Jubilee Ride. Updates

So where were we? Well, we met the President! Yippee. This was amazing. Who’d have thought that one day I would ride my bike in jeans and the same t shirt I was wearing the day before, into State House? Well we did.

Day 1 – 12/12/2013. Nairobi – Arusha. 281 km

In my excitement about beginning the ride I woke up about 3am and found it was raining so so heavily. I knew it was gonna be fun! As you grow in your bike life (!), small things like heavy rain cease to be a big deal. You just put on your rain gear and just ride.

It was a big day. A lot of music and dancing at Nairobi Chapel.

My wife was in her element. She really loves dancing.

The next stop was at the Junction. We were joined by close to 100 other bikers who in solidarity had offered to escort us to Kajiado and Namanga but not before doing a nice lap of honour around town.


We crossed the border around 5 pm and the Tanzania portion of our ride began. We arrived in Arusha just past 7 pm and were pleasantly surprised to find that there was a dinner hosted by the Kenyan community in Arusha, to celebrate independence day. We were treated like celebs. It appears that all embassies of the countries we will pass through are aware of our visit.


Pastor Nick spoke on our behalf and prayed. It was awesome. But we were a bit tired after spending such a long time at the border in Namanga.

Day 2. 13/12/2013. Arusha – Dodoma 561 km

We set out around 7am but we actually left Arusha around 9am. Let’s just say one thing led to another.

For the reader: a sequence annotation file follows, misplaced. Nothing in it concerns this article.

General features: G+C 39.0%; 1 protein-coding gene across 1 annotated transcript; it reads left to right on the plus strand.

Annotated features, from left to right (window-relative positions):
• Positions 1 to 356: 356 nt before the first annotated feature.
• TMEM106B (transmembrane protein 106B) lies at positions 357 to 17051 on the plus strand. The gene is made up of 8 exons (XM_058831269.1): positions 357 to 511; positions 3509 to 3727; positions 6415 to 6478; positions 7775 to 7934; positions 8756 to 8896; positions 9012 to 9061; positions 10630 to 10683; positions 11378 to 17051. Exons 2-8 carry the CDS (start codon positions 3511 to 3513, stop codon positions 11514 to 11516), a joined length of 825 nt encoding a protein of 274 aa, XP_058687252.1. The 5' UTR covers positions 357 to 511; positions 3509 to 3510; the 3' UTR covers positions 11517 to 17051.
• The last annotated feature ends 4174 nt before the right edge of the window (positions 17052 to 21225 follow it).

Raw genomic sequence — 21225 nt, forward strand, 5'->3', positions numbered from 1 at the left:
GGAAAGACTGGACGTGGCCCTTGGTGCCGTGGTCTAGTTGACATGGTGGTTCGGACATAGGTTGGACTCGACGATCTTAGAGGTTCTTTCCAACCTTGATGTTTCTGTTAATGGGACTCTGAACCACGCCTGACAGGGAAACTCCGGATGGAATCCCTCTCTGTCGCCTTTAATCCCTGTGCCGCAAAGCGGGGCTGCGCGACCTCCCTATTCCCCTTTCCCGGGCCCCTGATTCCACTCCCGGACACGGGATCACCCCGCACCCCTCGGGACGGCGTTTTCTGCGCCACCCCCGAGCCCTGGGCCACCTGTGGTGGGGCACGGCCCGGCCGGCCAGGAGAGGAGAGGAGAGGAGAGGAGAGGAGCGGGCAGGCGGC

After about an hour of riding it became clear who the fast riders among us were. Though we were trying to stay together, our different speed preferences began to show. Soon the big bikes were clearly ahead of the others.

Here are the riders and their bikes ordered by size (engine size, not body size)

Mbeche – Yamaha FJR 1300
Nick – BMW GS 1200
Moses – BMW GS 800
Danzo – Honda Africa Twin 750
John – Yamaha Tenere 660
Mwongela – Yamaha 660
Mburu – BMW GS 650

This has pretty much been the order in which we’ve been reaching places. We have been trying to enjoy the ride as well as seeing things of interest. If all you do is just ride fast and not see anything in this trip, you might as well fly ama? Another reason to not go so fast is that all of us realised that riding fast costs a lot more in fuel. For example on my Africa twin, the consumption seems to double at 121kph.


Mburu and I took some selfies with some interesting rocks just before Singida on our way to Dodoma.

Just after Manyoni, John got the first, and so far the only puncture on the ride.